Graphically, the game doesn’t look as impressive as I initially thought it would. The 1080p HD treatment doesn’t paint over some of the occasional cracks and jittery issues that appear when you encounter multiple enemies at once. The game clearly appears as though it was made for PC first and lacks some of the dynamic lighting and polished character models that A-Grade console titles currently posses. In many respects though, Payday doesn’t necessarily need that lick of paint; there’s a certain clarity to these fairly standard PC graphics that works in its favour. It reminds me a lot of the recent James Bond game, Quantum of Solace – big, bold, clean and coherent graphics that allow you to run amok without any hindrance. It’s a shame your AI opponents don’t behave in a similar vain – more often than not they will shoot you, turn around, face a wall then wait for you to obliterate them with your arsenal of weapons. They are cannon fodder in every sense of the word and their lack of tactical awareness (or just plain sensible thinking) means you rarely feel under pressure in some of the earlier missions. They’re more of an annoyance than anything – while you’re waiting for your drill to crack a safe they will keep running into endless bullet storms. Definitely no-holds-barred fun but equally nowhere near the intelligent execution the game had the potential of delivering.
Payday 2 is a deceptively in-depth game considering the price it retails at. It can be as pick-up-and-play as you want or it can be a major time sink. It took me a while to realize some extremely basic things; such as the fact hostages are important to drag around with you throughout certain missions. They move very slowly and reluctantly, yet they often prove invaluable. In tough situations when your partners are downed, hostages can be used as leverage against the cops to gain the upper hand. A neat bargaining chip that I didn’t realize existed until I played with a stranger online. The Payday 2 team have also come out as saying Starbreeze will support the game for at least the next 18 months – so expect plenty of additional content to be on the way. There’s also a plan to keep both PC and console at content parity so you’ll know there’s no favoritism going forward. It feels to me like fanservice is definitely something the developers take very seriously.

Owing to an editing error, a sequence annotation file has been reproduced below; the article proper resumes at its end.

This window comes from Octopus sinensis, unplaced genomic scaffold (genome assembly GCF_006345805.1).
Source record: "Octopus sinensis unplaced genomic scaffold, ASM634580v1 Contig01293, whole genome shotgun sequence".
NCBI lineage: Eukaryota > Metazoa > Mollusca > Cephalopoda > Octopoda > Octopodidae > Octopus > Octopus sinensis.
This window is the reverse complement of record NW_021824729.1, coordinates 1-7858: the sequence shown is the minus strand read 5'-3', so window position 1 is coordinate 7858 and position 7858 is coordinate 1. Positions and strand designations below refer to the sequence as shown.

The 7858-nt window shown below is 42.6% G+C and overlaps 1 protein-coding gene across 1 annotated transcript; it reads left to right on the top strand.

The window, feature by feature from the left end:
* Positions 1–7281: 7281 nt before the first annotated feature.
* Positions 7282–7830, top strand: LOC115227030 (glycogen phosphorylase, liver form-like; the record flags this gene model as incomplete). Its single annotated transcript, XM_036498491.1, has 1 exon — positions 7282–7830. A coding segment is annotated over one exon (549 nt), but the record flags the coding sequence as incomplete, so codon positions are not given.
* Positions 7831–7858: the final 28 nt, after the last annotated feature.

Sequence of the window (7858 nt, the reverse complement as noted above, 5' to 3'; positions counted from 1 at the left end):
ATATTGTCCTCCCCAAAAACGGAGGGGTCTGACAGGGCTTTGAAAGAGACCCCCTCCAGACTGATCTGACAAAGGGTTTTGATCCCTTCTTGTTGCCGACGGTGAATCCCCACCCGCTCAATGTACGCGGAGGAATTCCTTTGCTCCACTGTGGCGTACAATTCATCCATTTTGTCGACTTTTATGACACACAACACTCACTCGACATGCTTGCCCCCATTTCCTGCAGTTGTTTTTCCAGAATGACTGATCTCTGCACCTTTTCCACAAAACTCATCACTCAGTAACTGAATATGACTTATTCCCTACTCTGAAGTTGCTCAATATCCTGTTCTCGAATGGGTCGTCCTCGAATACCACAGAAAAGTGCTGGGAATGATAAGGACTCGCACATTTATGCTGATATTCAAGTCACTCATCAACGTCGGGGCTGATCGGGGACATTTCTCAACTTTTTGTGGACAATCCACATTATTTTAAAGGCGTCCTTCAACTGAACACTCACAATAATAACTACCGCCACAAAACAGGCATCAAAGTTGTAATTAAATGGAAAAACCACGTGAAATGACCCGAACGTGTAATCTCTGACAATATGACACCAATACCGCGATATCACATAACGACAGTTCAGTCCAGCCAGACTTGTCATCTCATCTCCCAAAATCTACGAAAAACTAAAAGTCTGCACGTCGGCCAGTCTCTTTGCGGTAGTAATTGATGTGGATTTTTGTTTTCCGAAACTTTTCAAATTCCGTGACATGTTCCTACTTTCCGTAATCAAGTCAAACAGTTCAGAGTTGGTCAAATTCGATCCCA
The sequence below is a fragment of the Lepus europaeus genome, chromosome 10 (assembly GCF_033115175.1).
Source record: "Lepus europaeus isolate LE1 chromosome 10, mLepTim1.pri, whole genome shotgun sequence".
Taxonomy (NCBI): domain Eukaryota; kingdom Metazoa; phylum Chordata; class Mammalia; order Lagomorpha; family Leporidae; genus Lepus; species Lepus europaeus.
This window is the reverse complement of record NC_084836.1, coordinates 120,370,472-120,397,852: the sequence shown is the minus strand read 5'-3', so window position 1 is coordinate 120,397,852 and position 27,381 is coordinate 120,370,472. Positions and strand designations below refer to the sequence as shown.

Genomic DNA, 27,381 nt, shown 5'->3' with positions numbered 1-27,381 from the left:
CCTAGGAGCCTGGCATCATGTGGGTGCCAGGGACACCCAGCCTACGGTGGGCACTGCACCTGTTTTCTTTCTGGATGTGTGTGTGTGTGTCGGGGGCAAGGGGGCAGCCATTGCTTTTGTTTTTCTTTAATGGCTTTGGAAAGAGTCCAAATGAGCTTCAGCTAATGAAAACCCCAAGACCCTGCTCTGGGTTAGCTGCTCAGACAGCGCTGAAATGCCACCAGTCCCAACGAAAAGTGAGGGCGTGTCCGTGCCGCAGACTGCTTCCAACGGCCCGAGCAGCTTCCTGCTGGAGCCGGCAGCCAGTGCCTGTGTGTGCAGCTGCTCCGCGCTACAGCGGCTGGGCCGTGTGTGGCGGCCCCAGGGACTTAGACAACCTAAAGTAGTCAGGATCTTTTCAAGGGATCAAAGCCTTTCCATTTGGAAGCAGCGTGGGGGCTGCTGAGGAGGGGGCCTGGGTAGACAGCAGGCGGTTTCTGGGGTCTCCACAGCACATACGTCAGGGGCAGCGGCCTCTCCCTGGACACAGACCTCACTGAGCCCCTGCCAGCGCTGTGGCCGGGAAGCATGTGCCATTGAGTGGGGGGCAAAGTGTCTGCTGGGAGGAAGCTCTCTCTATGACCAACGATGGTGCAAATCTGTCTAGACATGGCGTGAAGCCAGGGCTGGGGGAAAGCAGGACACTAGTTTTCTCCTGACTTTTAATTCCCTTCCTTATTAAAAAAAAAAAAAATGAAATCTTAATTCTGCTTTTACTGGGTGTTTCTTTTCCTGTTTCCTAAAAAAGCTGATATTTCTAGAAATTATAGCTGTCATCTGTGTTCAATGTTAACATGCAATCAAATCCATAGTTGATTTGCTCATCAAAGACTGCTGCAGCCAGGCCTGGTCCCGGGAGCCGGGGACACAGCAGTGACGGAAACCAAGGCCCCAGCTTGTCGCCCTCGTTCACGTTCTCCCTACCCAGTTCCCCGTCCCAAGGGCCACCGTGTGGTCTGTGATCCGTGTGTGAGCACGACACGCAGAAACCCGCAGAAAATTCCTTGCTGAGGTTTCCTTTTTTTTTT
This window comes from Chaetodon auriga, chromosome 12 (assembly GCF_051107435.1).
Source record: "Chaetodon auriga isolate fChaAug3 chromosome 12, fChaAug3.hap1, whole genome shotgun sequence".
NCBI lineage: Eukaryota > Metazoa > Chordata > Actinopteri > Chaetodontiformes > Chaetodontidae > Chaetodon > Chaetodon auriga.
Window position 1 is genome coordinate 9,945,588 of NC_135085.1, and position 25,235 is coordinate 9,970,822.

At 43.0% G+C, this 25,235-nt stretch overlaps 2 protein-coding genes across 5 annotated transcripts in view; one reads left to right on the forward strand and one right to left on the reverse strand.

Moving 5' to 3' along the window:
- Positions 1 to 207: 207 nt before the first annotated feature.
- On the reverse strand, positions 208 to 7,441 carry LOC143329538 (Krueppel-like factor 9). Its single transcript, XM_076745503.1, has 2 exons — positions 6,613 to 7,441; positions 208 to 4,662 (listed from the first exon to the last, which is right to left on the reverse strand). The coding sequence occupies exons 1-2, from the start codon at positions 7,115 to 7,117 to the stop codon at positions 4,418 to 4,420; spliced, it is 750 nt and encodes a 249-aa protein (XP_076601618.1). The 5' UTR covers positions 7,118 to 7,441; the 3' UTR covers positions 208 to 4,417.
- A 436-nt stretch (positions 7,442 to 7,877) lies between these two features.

Despite what feels like a real lack of production values – Starbreeze and Overkill have produced a really entertaining game with bags of additional content in Payday 2: Crimewave Edition. It possesses Left 4 Dead-like addictive qualities and begs for you to replay its varied missions with as many friends as you can muster. For veterans of first-person shooters you may initially have some qualms with its controls; the sensitivity feels all out of whack and the aiming can be a tad loose – however, you’ll soon get the hang of it. Network servers are currently all running fine, I haven’t (at time of writing) encountered any noticeable bugs that many sources have warned me about. Will Payday 2 stand the test of time? Sadly I don’t think so. It isn’t quite the polished crime multiplayer shooter it will eventually be a few years down the line.
In two games time, that’s the one we’ll all want to play. It’ll be tightly honed, well-animated and beautifully crafted with enough weight behind its AI and weaponry so that you genuinely feel the pressure when missions come to a climax.
I thoroughly enjoyed my time with Payday 2: Crimewave Edition, it’s my cup of tea – however in a modern age of A-Grade slick shooters I can appreciate it won’t be everyone’s. Perhaps check out some of the missions online, try a demo – yet for the really low retail price on this one, it may well be a gamble worth taking!
- - 3.5/103.5/10